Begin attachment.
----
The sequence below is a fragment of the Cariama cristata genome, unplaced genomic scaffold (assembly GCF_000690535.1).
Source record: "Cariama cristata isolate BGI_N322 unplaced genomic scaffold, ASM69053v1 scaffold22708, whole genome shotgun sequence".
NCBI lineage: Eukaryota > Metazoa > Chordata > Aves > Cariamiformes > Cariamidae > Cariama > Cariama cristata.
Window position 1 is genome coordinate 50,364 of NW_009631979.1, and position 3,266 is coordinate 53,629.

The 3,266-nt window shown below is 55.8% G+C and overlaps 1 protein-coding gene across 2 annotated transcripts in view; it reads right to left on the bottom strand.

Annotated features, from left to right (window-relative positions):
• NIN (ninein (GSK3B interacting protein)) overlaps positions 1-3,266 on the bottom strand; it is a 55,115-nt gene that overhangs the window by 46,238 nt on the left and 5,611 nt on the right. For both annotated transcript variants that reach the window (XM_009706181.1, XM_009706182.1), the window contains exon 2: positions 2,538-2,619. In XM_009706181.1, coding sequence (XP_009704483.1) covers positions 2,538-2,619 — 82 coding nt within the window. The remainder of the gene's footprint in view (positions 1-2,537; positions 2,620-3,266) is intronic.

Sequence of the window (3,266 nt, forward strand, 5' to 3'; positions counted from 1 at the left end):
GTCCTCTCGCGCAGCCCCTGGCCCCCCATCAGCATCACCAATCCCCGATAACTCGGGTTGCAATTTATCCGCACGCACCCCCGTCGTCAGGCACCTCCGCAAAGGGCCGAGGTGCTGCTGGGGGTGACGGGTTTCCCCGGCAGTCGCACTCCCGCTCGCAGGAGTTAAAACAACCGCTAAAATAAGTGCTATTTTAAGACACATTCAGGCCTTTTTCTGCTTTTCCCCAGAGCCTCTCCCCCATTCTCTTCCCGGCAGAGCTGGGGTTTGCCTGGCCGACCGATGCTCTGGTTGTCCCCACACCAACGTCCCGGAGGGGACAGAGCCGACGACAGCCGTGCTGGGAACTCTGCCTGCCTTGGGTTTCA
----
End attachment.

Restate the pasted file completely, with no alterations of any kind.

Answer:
The sequence below is a fragment of the Cariama cristata genome, unplaced genomic scaffold (assembly GCF_000690535.1).
Source record: "Cariama cristata isolate BGI_N322 unplaced genomic scaffold, ASM69053v1 scaffold22708, whole genome shotgun sequence".
NCBI lineage: Eukaryota > Metazoa > Chordata > Aves > Cariamiformes > Cariamidae > Cariama > Cariama cristata.
Window position 1 is genome coordinate 50,364 of NW_009631979.1, and position 3,266 is coordinate 53,629.

The 3,266-nt window shown below is 55.8% G+C and overlaps 1 protein-coding gene across 2 annotated transcripts in view; it reads right to left on the bottom strand.

Annotated features, from left to right (window-relative positions):
• NIN (ninein (GSK3B interacting protein)) overlaps positions 1-3,266 on the bottom strand; it is a 55,115-nt gene that overhangs the window by 46,238 nt on the left and 5,611 nt on the right. For both annotated transcript variants that reach the window (XM_009706181.1, XM_009706182.1), the window contains exon 2: positions 2,538-2,619. In XM_009706181.1, coding sequence (XP_009704483.1) covers positions 2,538-2,619 — 82 coding nt within the window. The remainder of the gene's footprint in view (positions 1-2,537; positions 2,620-3,266) is intronic.

Sequence of the window (3,266 nt, forward strand, 5' to 3'; positions counted from 1 at the left end):
GTCCTCTCGCGCAGCCCCTGGCCCCCCATCAGCATCACCAATCCCCGATAACTCGGGTTGCAATTTATCCGCACGCACCCCCGTCGTCAGGCACCTCCGCAAAGGGCCGAGGTGCTGCTGGGGGTGACGGGTTTCCCCGGCAGTCGCACTCCCGCTCGCAGGAGTTAAAACAACCGCTAAAATAAGTGCTATTTTAAGACACATTCAGGCCTTTTTCTGCTTTTCCCCAGAGCCTCTCCCCCATTCTCTTCCCGGCAGAGCTGGGGTTTGCCTGGCCGACCGATGCTCTGGTTGTCCCCACACCAACGTCCCGGAGGGGACAGAGCCGACGACAGCCGTGCTGGGAACTCTGCCTGCCTTGGGTTTCA